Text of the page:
What to Avoid When Creating
Your Legacy Plan

Ensure your wealth is passed down to the Next Generation

By your golden years, you have spent a lifetime gathering wealth, and now it is time to ensure this wealth is passed down to the next generation. Planning the details of how your wealth and assets will be divided is done through creating an estate plan, now more commonly referred to as a legacy plan. 

Legacy planning can be an emotionally draining process, as it will require you to reflect on how life will be after you are gone, which is why there are some common mistakes made in the process. We have created a guide of 4 things to avoid when you’re creating your legacy plan.

  1. Not Having Key Documents On Hand

Most people forget what documents are essential when planning their legacy. Even if some documents are not essential to your specific case, they may still come in handy. Usually, the following documents are required:

  • Revocable Living Trust: This is a trust that certain assets will be under and you can direct where the assets are distributed when you pass away. The trust will be released once you pass.
  • Pour-Over Wills: This will be used in combination with your Revocable Living Trust to direct your assets not titled in your name to the trust.
  • Durable Power of Attorney: This will show who is allowed to make decisions for you if you are incapacitated.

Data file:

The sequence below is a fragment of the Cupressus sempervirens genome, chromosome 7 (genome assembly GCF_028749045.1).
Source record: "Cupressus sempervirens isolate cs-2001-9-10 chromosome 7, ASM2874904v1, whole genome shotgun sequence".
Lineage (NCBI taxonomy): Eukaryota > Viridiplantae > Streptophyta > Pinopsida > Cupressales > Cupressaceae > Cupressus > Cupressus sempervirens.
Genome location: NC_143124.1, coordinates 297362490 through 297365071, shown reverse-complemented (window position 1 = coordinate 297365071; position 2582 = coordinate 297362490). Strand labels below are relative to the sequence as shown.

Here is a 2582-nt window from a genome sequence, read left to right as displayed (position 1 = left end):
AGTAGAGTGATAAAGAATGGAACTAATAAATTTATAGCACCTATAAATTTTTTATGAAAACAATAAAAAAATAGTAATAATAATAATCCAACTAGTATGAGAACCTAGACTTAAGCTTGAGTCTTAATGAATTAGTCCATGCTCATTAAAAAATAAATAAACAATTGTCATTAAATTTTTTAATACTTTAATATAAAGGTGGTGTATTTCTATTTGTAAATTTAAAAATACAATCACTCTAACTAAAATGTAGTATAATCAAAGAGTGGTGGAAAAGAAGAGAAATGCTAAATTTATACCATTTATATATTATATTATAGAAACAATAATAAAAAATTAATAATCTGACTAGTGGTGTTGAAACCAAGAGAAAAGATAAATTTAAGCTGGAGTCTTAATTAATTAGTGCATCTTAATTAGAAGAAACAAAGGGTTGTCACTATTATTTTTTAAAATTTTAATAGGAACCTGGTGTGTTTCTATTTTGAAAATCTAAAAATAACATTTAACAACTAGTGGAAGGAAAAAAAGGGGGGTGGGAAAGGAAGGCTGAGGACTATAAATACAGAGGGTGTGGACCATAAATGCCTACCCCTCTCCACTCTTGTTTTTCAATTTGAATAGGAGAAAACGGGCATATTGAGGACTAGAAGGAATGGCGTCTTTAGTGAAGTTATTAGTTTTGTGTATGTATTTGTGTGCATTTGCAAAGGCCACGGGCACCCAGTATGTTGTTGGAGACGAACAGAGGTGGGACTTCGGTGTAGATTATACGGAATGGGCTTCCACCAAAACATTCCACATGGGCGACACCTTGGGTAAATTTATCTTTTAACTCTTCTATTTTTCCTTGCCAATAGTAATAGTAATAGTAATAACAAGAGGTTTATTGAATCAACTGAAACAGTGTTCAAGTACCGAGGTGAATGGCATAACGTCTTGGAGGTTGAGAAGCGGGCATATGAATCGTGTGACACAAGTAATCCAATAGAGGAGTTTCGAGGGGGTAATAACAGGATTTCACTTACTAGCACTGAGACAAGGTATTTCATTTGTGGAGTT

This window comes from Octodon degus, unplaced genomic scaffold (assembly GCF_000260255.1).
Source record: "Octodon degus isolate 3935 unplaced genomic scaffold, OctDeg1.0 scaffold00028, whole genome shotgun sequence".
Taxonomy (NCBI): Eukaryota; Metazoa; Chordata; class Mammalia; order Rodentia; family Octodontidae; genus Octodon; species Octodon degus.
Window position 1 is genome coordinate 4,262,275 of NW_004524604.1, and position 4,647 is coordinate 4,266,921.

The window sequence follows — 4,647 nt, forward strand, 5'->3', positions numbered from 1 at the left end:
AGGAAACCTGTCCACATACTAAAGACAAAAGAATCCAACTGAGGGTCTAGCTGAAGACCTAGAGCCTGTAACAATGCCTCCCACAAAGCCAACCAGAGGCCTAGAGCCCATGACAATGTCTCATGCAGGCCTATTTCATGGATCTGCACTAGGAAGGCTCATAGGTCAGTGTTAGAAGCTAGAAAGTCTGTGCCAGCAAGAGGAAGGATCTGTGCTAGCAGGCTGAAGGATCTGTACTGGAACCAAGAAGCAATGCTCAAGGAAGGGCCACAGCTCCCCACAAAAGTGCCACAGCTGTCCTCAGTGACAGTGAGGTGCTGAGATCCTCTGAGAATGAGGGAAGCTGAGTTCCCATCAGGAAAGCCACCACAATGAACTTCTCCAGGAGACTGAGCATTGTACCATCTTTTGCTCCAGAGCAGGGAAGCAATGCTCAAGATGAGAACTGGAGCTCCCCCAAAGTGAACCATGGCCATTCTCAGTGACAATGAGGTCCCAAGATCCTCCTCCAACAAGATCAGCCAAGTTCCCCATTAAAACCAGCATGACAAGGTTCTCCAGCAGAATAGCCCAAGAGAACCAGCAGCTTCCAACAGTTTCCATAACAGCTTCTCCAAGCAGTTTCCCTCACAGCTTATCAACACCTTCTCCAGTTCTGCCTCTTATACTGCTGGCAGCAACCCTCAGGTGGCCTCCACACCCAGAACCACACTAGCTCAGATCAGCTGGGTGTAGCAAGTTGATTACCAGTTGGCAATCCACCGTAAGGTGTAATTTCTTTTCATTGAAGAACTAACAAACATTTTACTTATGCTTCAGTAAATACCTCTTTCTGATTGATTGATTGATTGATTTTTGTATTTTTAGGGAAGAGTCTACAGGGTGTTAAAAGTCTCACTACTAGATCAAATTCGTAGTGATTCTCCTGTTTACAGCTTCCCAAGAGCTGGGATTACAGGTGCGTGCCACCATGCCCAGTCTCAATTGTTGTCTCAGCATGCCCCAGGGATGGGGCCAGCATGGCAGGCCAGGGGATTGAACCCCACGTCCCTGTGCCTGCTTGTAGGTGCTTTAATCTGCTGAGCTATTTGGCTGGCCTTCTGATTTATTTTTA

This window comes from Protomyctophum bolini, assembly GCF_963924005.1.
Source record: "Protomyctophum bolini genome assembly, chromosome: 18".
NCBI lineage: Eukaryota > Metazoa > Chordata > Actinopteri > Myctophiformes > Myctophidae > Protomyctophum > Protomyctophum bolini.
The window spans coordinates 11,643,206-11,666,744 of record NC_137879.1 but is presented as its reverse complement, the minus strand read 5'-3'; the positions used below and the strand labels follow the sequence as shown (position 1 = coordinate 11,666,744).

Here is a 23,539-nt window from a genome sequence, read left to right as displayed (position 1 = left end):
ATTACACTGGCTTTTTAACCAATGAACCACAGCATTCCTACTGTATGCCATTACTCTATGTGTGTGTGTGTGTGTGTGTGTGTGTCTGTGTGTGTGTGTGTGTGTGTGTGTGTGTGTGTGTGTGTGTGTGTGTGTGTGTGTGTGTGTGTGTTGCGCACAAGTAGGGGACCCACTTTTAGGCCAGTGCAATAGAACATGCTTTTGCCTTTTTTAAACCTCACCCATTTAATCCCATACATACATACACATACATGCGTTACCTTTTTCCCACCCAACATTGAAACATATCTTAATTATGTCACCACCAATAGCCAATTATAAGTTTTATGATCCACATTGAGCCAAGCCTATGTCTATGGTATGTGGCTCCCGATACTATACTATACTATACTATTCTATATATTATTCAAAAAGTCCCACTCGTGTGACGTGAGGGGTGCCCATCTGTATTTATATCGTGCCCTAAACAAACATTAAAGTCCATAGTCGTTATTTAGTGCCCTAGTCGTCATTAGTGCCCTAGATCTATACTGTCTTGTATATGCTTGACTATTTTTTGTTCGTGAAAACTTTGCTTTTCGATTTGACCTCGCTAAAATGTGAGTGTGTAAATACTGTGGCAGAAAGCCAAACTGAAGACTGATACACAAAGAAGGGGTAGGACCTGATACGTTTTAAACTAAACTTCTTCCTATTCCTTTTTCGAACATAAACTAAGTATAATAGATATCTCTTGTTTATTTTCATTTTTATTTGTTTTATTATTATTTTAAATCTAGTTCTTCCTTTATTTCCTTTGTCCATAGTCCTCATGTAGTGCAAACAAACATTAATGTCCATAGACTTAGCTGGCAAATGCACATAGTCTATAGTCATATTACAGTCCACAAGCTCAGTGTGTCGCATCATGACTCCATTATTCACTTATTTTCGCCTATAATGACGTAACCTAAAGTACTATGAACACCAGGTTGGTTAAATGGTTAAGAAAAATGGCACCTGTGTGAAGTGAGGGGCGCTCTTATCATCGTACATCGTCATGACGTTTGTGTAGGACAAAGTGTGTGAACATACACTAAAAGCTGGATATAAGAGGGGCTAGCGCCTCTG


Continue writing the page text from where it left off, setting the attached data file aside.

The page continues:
• Health Care Directives: These documents outline your wishes for medical care if you cannot communicate them.
  1. Not Updating Your Legacy Plan Regularly 

Legacy plans should be reviewed every three to five years. Laws change and life events happen. An outdated legacy plan can cause a significant delay in how the distribution process is handled. 

If any of your finances change over the years, it can also change how you may choose to divide your assets. It is also important to ensure that your titles for a piece of property are all correct and all of the heirs are still a significant part of your life. For example, you most likely wouldn’t want your ex-son-in-law to receive an inheritance if he doesn’t associate with the family any longer.

  1. Avoiding Tough Conversations

Don’t avoid tough conversations when you are creating your legacy plan. Legacy is about more than money. You want this money to be put towards good things in life, not things that don’t align with your beliefs. 

Make it a plan to have a conversation with your heirs about how you would like this money to be spent. This will be an opportunity for you to have a lasting impact on your heirs and their financial decisions. 

  1. Not Putting Safeguards In Place

Safeguards are an important aspect of many legacy plans. A safeguard may be a touchy subject with family, but it will prevent misuse of your inheritance. The last thing you want is for your fortune to be mishandled. A safeguard will give you peace of mind, especially if one of your heirs has significant debt, financial vulnerabilities, or special needs.

Some common safeguards include:

  • Releasing the inheritance in small amounts
  • Releasing large amounts of inheritance on specific milestones
  • Release of the inheritance upon college graduation
  • Release of the inheritance upon turning 18
  • Release of the inheritance upon getting married

It is also important to note that it is best to contact a financial advisor before and during the creation of your legacy plan. They can lead you to make the best choices and help your recipients pay the least amount of taxes possible. To set up a legacy planning consultation, contact West Financial Group today.